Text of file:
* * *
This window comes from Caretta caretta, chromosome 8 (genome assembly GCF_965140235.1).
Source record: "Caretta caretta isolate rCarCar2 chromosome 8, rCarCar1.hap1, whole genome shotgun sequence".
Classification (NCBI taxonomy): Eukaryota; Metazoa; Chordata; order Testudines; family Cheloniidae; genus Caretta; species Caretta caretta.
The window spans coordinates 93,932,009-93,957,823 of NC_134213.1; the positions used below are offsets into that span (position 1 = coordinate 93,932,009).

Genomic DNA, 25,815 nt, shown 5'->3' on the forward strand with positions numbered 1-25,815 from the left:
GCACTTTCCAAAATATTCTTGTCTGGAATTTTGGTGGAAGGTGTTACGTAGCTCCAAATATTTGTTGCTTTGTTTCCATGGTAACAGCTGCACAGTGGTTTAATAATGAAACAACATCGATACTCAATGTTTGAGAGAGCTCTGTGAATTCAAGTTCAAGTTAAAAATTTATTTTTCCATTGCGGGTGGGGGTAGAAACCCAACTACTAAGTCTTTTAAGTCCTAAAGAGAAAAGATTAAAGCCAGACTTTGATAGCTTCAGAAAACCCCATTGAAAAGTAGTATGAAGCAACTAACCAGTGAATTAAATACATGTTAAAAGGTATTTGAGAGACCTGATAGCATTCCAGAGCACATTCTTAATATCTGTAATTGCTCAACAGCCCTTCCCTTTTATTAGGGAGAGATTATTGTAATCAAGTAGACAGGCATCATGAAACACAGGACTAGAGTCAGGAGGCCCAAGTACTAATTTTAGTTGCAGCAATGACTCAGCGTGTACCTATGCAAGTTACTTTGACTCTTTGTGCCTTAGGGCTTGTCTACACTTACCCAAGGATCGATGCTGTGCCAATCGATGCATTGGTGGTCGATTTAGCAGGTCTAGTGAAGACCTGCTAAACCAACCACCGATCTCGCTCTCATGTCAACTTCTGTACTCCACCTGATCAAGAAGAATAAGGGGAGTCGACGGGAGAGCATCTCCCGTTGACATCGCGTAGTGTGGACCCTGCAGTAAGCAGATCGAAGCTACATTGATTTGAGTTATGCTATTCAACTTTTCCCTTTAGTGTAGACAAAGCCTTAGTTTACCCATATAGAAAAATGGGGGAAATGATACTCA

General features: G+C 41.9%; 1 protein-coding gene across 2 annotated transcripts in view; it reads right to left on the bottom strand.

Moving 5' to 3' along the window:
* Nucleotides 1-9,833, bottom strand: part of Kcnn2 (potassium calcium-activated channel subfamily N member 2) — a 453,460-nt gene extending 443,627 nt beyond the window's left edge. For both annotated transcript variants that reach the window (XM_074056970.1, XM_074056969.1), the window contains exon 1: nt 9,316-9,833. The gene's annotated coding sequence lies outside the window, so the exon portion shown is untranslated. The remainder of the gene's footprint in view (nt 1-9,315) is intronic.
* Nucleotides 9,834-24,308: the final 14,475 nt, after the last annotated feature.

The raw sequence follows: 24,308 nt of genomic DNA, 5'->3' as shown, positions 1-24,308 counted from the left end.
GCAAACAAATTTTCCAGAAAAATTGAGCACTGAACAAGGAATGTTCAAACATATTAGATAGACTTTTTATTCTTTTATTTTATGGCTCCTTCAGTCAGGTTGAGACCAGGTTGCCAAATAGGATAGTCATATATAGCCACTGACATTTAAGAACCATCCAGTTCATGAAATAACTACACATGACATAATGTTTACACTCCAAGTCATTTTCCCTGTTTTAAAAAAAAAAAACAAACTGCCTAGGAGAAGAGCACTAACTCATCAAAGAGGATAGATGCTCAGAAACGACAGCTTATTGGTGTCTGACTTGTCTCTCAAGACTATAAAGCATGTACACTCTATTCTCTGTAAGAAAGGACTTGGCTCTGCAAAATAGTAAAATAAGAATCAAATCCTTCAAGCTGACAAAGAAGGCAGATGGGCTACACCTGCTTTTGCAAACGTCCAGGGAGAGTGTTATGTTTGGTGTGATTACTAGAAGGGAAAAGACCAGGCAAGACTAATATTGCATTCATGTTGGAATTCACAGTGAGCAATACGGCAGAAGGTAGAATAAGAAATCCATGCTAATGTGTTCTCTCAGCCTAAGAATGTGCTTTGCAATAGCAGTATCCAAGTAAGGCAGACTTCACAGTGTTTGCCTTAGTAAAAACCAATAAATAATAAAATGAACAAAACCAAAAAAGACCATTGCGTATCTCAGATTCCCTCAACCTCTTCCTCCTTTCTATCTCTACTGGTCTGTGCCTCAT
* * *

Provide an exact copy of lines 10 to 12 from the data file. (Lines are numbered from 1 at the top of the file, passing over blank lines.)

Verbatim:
* Nucleotides 9,834-24,308: the final 14,475 nt, after the last annotated feature.

The raw sequence follows: 24,308 nt of genomic DNA, 5'->3' as shown, positions 1-24,308 counted from the left end.
GCAAACAAATTTTCCAGAAAAATTGAGCACTGAACAAGGAATGTTCAAACATATTAGATAGACTTTTTATTCTTTTATTTTATGGCTCCTTCAGTCAGGTTGAGACCAGGTTGCCAAATAGGATAGTCATATATAGCCACTGACATTTAAGAACCATCCAGTTCATGAAATAACTACACATGACATAATGTTTACACTCCAAGTCATTTTCCCTGTTTTAAAAAAAAAAAACAAACTGCCTAGGAGAAGAGCACTAACTCATCAAAGAGGATAGATGCTCAGAAACGACAGCTTATTGGTGTCTGACTTGTCTCTCAAGACTATAAAGCATGTACACTCTATTCTCTGTAAGAAAGGACTTGGCTCTGCAAAATAGTAAAATAAGAATCAAATCCTTCAAGCTGACAAAGAAGGCAGATGGGCTACACCTGCTTTTGCAAACGTCCAGGGAGAGTGTTATGTTTGGTGTGATTACTAGAAGGGAAAAGACCAGGCAAGACTAATATTGCATTCATGTTGGAATTCACAGTGAGCAATACGGCAGAAGGTAGAATAAGAAATCCATGCTAATGTGTTCTCTCAGCCTAAGAATGTGCTTTGCAATAGCAGTATCCAAGTAAGGCAGACTTCACAGTGTTTGCCTTAGTAAAAACCAATAAATAATAAAATGAACAAAACCAAAAAAGACCATTGCGTATCTCAGATTCCCTCAACCTCTTCCTCCTTTCTATCTCTACTGGTCTGTGCCTCAT